The Land Alliance supports each of these concepts being called into action as additional blankets of protection whenever possible. The programs and ordinances may lack the sharp teeth that a problem requires on certain occasions but their importance cannot be denied. They can be potent tools.

The Land Alliance hopes that townspeople add more areas in town to The National Register and that more Town Roads go to petition and Town Meeting and become Scenic Roads.

Please contact us if you have interest or questions and we will supply you with information and send you off to people in town who worked on these concepts and can help you directly.

Land Preservation:

Looking for Volunteers:  Looking for Board Members

T H O U G H T S   F O R   R U R A L

1.  A Sense of Quiet Earth: There is so much noise in town these days  and most of it is man made. And mechanized. If Amtrak trains now have “quiet cars,” we can aspire to quiet places where we live, too.

2.  A Sense of Dark Skies:  Everywhere you look there are more and more lights, day and night.   Let’s do something to return the town’s dark skies   What ever happened to that line our parents used, “And don’t forget to turn off the light!”

3.  A Sense of Clean Earth:  Perhaps one day soon we really will not have to think of snow and we can luxuriate in the brown earth and grasses around us.  This can be a good time to say goodbye to many chemical fertilizers and lawn grooming spreads. A blight ordinance is a timely thought.  And a continuing contest for all of us to pick up litter along our road.

4.  A Sense of Cold, Clear Water:  How lucky we are in North Stonington to have this grand supply of water. A large part of town sits over a Federally Designated Aquifer of great purity.  The dug and drilled wells in our yards and the streams and brooks in the woods are amazing resources. .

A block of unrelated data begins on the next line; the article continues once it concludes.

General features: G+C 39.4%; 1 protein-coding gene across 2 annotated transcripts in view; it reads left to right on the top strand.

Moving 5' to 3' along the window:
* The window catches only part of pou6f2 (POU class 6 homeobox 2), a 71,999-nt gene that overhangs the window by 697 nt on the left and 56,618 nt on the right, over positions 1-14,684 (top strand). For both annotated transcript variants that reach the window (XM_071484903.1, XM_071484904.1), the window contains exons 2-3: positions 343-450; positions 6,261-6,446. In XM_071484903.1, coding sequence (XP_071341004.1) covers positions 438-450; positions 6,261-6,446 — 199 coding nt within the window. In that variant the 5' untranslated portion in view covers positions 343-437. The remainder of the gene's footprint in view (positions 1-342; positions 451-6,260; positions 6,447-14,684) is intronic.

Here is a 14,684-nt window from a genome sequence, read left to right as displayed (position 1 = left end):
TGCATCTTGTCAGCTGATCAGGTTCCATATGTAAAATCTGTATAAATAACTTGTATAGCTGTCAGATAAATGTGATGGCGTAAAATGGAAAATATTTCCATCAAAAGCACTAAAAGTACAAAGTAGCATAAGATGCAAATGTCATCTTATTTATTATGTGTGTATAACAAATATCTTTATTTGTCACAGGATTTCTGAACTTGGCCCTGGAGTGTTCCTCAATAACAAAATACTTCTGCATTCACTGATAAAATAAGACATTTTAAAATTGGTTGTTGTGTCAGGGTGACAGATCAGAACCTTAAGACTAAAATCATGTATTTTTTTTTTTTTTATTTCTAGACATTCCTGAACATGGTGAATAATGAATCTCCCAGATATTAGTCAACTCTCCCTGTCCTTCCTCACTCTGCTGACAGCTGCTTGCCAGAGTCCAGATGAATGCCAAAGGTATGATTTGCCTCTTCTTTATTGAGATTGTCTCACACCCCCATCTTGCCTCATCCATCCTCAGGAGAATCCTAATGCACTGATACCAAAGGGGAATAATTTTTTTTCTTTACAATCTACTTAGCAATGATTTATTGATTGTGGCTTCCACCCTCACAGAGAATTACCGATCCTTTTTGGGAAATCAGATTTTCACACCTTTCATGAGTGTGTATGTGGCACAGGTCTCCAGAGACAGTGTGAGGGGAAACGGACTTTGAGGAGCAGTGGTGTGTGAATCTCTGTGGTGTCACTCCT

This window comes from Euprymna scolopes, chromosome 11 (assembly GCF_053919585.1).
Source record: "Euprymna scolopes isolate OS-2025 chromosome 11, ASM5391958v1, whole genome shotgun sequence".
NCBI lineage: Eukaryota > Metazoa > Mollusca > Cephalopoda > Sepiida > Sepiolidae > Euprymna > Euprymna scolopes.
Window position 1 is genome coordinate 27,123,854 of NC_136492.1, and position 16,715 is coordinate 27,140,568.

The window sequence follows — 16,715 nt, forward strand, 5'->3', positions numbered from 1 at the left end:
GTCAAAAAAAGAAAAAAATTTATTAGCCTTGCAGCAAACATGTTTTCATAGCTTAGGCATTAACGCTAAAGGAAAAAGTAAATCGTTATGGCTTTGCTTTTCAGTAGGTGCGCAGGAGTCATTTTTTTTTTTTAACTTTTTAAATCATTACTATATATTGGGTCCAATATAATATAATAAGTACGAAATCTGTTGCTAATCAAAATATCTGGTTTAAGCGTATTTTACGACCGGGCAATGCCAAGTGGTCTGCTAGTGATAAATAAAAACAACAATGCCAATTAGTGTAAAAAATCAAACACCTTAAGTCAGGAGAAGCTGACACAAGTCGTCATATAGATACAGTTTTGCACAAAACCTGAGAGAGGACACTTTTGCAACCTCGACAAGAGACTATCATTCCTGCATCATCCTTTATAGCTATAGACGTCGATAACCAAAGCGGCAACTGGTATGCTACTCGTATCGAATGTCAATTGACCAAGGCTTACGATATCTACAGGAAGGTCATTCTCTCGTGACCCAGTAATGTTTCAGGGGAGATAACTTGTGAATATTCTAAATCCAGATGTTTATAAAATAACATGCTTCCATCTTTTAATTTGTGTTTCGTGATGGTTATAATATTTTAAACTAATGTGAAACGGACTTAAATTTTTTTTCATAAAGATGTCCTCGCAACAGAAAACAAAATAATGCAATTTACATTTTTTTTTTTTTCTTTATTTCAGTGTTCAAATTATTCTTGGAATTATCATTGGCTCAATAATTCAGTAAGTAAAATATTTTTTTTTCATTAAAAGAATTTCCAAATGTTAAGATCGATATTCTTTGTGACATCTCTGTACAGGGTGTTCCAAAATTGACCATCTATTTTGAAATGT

5.  A Sense of Clean Air: We all know that our favorite wood stoves, oil furnaces, and old pick up trucks pump impurities into the air at home. Air pollution is a constant and comes from inside and outside North Stonington and it is all around us.

Thoughts on 3 of Town’s Popular Meeting Places

At The Land Fill, after years of well defined and careful waste separation, now The Single Stream Land Fill concept requires that we mix up all the recyclables and throw recyclable paper, cans, and plastic on top of each other into the same bin.  It surely looks like one big disorganized, greasy mess down there and stuns the desire to be orderly and proud about recycling. (Even though we hear the system is working well.)

And at The Post Office, another anomaly, that after years of separate mail slots for “local” and “outgoing” mail, we put all mail into one slot with our letter to a North Stonington friend going to Norwich and back so that it can be delivered to North Stonington the next day.

This sense of being required to relinquish every day reliable procedures could very well be something like what North Stonington’s early Milltown residents experienced as the small mills became more and more mechanized, bringing a dubious end to every day habits.  We have read of towns in which hand weavers and hand spinners showed little welcome to the changes that even small steps in mechanization brought.

As For Town Hall, we put our leaders under tremendous pressure and we are quick to praise and even quicker to criticize.

And yet it is we, the residents, who enable them. By our choices to participate in town affairs, to vote or not vote, many decisions that actually take place in Town Hall fall on each of us:  a powerful thought, we are the enablers.

North Stonington Citizens Land Alliance, Inc.

Box 327,

North Stonington CT 06359

Tel:  860-599-5517 E-Mail:  landallianceinc@gmail.com

Board Members:  Madeline Jeffery, William Hixson, Julie Lanier, Elizabeth Perkowski, Helen Lauterio, Belinda Learned

(* copyright @2011 by North Stonington Citizens Land Alliance, Inc.)

Now Is a Good Time To Become a Member!

Thank you for your Renewal!

Land Alliance is an all volunteer group

For New Land Alliance Membership or Renewal Membership: welcome!



Town or City:                                                                  State and Zip:



Dues @ $15/year each person

Land Alliance Open Land Fund, $

Land Alliance Contribution $

(Land Alliance is a 501-c-3 nonprofit group.  All contributions except dues are deductible

to the full extent of the law.)

North Stonington Citizens Land Alliance Inc. PO Box 327, North Stonington CT 06359

Tel:  860-599-5517       e-mail:  landallianceinc@gmail.com Fax:  860-599-5731

North   Stonington

C × I × T × I × Z × E × N × S

Land Alliance

PO Box 327, North Stonington CT 06359